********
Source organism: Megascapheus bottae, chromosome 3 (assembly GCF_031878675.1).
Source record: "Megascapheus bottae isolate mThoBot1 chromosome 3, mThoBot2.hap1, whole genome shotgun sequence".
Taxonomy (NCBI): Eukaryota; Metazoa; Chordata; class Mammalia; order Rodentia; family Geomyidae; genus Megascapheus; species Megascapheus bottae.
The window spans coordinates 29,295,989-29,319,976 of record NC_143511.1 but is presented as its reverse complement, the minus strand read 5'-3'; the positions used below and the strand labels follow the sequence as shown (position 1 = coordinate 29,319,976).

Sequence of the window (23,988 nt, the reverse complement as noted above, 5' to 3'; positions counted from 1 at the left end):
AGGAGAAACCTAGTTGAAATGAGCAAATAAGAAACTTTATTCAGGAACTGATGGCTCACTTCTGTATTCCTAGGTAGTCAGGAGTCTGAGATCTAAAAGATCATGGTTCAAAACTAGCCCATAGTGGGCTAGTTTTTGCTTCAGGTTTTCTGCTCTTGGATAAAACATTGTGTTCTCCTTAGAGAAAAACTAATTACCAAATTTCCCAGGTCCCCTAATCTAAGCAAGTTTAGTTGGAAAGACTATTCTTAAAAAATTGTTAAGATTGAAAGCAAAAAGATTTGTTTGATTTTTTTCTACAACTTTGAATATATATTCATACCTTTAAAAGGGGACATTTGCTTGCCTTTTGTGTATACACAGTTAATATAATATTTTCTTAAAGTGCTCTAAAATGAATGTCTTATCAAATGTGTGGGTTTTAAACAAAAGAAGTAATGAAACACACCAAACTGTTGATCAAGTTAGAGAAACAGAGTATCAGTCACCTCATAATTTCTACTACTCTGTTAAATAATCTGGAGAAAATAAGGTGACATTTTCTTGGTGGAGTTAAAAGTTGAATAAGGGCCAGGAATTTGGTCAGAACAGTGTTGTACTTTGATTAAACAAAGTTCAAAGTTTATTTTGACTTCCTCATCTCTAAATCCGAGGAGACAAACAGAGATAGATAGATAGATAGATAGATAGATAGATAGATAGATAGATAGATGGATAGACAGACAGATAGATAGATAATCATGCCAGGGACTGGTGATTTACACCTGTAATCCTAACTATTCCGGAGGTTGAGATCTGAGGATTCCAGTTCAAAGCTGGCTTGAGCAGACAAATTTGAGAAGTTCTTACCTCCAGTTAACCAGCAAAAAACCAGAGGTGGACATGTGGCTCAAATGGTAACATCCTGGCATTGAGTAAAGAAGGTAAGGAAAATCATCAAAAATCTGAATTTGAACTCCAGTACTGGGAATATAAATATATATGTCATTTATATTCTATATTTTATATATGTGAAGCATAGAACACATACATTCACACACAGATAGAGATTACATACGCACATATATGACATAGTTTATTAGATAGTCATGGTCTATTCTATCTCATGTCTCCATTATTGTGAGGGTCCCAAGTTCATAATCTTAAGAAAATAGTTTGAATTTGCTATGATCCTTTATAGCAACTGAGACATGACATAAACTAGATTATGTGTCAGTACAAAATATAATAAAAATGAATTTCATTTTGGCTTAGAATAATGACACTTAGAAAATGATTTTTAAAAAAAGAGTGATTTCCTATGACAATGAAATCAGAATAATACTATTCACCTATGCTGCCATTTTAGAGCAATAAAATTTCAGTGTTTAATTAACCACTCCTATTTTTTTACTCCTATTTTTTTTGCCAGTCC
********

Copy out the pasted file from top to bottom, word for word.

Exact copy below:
Source organism: Megascapheus bottae, chromosome 3 (assembly GCF_031878675.1).
Source record: "Megascapheus bottae isolate mThoBot1 chromosome 3, mThoBot2.hap1, whole genome shotgun sequence".
Taxonomy (NCBI): Eukaryota; Metazoa; Chordata; class Mammalia; order Rodentia; family Geomyidae; genus Megascapheus; species Megascapheus bottae.
The window spans coordinates 29,295,989-29,319,976 of record NC_143511.1 but is presented as its reverse complement, the minus strand read 5'-3'; the positions used below and the strand labels follow the sequence as shown (position 1 = coordinate 29,319,976).

Sequence of the window (23,988 nt, the reverse complement as noted above, 5' to 3'; positions counted from 1 at the left end):
AGGAGAAACCTAGTTGAAATGAGCAAATAAGAAACTTTATTCAGGAACTGATGGCTCACTTCTGTATTCCTAGGTAGTCAGGAGTCTGAGATCTAAAAGATCATGGTTCAAAACTAGCCCATAGTGGGCTAGTTTTTGCTTCAGGTTTTCTGCTCTTGGATAAAACATTGTGTTCTCCTTAGAGAAAAACTAATTACCAAATTTCCCAGGTCCCCTAATCTAAGCAAGTTTAGTTGGAAAGACTATTCTTAAAAAATTGTTAAGATTGAAAGCAAAAAGATTTGTTTGATTTTTTTCTACAACTTTGAATATATATTCATACCTTTAAAAGGGGACATTTGCTTGCCTTTTGTGTATACACAGTTAATATAATATTTTCTTAAAGTGCTCTAAAATGAATGTCTTATCAAATGTGTGGGTTTTAAACAAAAGAAGTAATGAAACACACCAAACTGTTGATCAAGTTAGAGAAACAGAGTATCAGTCACCTCATAATTTCTACTACTCTGTTAAATAATCTGGAGAAAATAAGGTGACATTTTCTTGGTGGAGTTAAAAGTTGAATAAGGGCCAGGAATTTGGTCAGAACAGTGTTGTACTTTGATTAAACAAAGTTCAAAGTTTATTTTGACTTCCTCATCTCTAAATCCGAGGAGACAAACAGAGATAGATAGATAGATAGATAGATAGATAGATAGATAGATAGATAGATGGATAGACAGACAGATAGATAGATAATCATGCCAGGGACTGGTGATTTACACCTGTAATCCTAACTATTCCGGAGGTTGAGATCTGAGGATTCCAGTTCAAAGCTGGCTTGAGCAGACAAATTTGAGAAGTTCTTACCTCCAGTTAACCAGCAAAAAACCAGAGGTGGACATGTGGCTCAAATGGTAACATCCTGGCATTGAGTAAAGAAGGTAAGGAAAATCATCAAAAATCTGAATTTGAACTCCAGTACTGGGAATATAAATATATATGTCATTTATATTCTATATTTTATATATGTGAAGCATAGAACACATACATTCACACACAGATAGAGATTACATACGCACATATATGACATAGTTTATTAGATAGTCATGGTCTATTCTATCTCATGTCTCCATTATTGTGAGGGTCCCAAGTTCATAATCTTAAGAAAATAGTTTGAATTTGCTATGATCCTTTATAGCAACTGAGACATGACATAAACTAGATTATGTGTCAGTACAAAATATAATAAAAATGAATTTCATTTTGGCTTAGAATAATGACACTTAGAAAATGATTTTTAAAAAAAGAGTGATTTCCTATGACAATGAAATCAGAATAATACTATTCACCTATGCTGCCATTTTAGAGCAATAAAATTTCAGTGTTTAATTAACCACTCCTATTTTTTTACTCCTATTTTTTTTGCCAGTCC